For the love of curry

Paul Clifford has nearly cracked eating out etiquette, but it was not always this way

Since joining Time Out Dubai six months ago, I like to think I’ve learned a lot about eating in restaurants. Between our team of writers and editors here we visited more than 500 in 2014, many more than once, to make sure that we picked the most deserving winners at last week’s Time Out Dubai Restaurant Awards. During that process I ate anonymously at dozens of places in the Indian & Pakistani category – from roadside canteens to Michelin-starred venues. Almost every one of those meals was great, some were out of this world. But at every one of them I felt a bit awkward, because I always seem to commit some kind of dining faux pas. Although, whenever I worry, I think back and realise I’ve come a long way since my first meal out.

In my hometown (South Shields, I’m sure you all know it) there is a street with about 30 Indian restaurants on it. They attract the crowds after a night out, host family celebrations and have loyal customers who have been going back for decades. My first trip to one of them was as a fresh-faced 18-year-old. Not only was it my first meal without my parents and my first visit to one of the many restaurants on that street, it was also my first curry. And there the love affair began.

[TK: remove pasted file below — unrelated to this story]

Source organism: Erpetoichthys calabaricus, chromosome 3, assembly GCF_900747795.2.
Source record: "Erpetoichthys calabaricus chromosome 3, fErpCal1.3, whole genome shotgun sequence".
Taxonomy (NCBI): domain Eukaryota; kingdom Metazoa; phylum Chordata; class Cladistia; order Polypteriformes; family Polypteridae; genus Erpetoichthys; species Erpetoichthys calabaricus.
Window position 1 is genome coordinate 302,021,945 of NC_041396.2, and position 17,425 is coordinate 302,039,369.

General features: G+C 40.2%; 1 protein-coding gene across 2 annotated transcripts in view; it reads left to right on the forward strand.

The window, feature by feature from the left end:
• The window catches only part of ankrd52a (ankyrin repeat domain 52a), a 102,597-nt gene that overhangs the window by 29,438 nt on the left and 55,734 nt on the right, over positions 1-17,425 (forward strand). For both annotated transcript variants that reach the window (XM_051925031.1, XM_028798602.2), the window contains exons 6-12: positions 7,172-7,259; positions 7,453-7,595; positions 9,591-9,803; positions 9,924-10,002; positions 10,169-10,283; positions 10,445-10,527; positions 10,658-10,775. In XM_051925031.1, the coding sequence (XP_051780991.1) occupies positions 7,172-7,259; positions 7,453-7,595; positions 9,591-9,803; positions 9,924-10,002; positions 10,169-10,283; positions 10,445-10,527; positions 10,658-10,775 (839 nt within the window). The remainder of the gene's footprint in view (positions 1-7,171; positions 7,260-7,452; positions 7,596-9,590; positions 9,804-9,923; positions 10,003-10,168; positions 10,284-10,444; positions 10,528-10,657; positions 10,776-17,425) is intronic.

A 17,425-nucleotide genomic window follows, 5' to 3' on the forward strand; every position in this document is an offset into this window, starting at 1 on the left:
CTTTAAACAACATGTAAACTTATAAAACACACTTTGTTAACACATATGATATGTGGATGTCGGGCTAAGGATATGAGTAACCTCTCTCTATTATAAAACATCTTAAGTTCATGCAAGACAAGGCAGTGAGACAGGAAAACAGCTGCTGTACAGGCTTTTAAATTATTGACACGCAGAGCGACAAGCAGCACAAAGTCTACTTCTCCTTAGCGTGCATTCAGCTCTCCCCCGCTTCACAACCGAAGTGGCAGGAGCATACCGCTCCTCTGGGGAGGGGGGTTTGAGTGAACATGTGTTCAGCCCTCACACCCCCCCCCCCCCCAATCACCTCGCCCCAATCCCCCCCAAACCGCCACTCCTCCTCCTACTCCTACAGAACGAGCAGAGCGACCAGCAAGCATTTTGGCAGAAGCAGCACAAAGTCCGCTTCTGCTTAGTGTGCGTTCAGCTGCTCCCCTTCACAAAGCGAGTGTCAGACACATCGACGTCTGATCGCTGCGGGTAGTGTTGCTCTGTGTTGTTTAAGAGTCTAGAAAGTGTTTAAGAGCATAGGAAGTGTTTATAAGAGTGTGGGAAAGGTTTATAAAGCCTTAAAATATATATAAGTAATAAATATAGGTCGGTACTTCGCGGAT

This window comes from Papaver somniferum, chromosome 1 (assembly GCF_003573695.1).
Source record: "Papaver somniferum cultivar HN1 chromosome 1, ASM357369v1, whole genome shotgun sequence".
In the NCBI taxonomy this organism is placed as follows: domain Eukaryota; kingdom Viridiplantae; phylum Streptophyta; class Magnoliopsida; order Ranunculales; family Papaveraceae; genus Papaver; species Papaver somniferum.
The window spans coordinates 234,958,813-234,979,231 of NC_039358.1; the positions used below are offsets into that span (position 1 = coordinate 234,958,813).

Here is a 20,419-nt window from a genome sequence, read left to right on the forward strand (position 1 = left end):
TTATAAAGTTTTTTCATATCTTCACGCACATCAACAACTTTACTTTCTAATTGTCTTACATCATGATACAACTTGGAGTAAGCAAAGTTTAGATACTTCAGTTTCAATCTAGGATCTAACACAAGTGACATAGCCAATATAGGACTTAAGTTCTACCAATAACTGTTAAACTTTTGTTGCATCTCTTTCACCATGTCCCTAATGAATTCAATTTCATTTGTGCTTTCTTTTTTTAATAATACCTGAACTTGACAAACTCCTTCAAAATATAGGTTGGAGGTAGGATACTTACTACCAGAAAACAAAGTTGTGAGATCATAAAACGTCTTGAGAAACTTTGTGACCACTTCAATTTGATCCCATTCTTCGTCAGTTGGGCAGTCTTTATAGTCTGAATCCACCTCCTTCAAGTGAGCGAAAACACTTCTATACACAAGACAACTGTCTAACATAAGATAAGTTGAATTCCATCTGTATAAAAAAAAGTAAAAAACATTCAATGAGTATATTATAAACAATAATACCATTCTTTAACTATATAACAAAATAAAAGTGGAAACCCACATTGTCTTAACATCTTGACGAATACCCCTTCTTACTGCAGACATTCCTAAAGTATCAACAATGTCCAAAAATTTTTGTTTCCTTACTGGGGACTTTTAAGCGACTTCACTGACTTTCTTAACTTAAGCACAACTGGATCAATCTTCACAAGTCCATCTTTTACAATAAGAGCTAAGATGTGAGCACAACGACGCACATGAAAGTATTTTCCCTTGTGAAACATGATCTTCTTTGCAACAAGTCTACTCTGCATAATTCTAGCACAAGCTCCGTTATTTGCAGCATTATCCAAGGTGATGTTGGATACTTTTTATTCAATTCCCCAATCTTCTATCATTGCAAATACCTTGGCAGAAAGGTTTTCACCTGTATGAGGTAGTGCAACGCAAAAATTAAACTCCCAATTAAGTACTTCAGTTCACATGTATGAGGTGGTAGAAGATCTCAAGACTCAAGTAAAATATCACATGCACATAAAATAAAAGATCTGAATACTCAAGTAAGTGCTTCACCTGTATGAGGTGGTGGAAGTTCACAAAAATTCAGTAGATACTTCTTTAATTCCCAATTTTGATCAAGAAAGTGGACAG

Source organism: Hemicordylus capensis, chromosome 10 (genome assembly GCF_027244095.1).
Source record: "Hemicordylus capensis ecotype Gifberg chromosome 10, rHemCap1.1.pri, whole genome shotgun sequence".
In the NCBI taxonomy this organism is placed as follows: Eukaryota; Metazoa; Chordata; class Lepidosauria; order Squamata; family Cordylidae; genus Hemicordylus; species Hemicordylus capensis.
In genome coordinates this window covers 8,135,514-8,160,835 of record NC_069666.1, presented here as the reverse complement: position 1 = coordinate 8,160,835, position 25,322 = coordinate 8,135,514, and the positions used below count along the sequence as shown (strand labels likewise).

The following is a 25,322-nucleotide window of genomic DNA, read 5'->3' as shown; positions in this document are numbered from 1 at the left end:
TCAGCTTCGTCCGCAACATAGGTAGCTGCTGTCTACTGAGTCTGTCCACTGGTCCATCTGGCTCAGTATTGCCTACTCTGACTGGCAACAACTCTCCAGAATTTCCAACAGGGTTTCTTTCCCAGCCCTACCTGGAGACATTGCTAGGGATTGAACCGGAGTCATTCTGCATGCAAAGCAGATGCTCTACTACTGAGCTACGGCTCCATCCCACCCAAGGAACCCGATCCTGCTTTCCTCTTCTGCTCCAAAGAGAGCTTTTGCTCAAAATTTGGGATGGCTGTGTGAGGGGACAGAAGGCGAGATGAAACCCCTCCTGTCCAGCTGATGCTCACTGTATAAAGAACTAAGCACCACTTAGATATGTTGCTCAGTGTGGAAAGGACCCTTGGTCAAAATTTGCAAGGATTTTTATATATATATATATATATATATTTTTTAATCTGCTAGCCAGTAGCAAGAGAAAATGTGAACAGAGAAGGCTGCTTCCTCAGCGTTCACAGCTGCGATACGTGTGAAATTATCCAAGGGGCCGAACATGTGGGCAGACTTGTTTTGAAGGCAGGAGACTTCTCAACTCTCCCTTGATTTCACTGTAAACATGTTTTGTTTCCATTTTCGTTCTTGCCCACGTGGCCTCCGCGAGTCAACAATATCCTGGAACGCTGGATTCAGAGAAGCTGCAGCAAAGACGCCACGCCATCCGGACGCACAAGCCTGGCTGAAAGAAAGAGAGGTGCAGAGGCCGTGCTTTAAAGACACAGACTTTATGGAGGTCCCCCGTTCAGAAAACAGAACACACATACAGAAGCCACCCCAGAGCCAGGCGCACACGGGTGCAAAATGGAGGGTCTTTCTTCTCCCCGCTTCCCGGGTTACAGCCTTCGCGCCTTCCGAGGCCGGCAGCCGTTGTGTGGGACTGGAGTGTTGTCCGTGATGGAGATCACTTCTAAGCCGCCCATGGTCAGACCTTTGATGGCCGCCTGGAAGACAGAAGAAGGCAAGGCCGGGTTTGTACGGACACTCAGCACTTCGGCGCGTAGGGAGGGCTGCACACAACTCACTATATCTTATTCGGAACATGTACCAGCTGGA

I was wowed by the flavour of the spices that I’d never tasted before, like cumin, turmeric and ginger. The heat from the chillis was overwhelming, but exciting, too. The slivers of onion were like no-other I’d had before and the tender chicken was succulent and tasty. So the curry was a success, and so too were the chips (I was taking baby steps towards proper curry etiquette, okay), but the real revelation was the naan.

The bread was a taste sensation (that’ll be the ghee). It was fluffy in the middle and a little crispy on the outer edges. I was in love and I didn’t want it to end. I couldn’t finish the curry – those portions were huge – but I was going to make sure I had every last crumb of the naan. So when my friends asked the waiter for the bill, I seized my opportunity before he started clearing the table and when his back was turned, I took the bread and tried to hide it, down my trousers. I can still see the waiter’s face when he returned and caught me with half a naan sticking out of my waistband. I know now that I could have asked to take all the leftovers home, but I was a novice back then. These days my table manners are a lot more refined. Just ask the waiters in Indian restaurants across Dubai.

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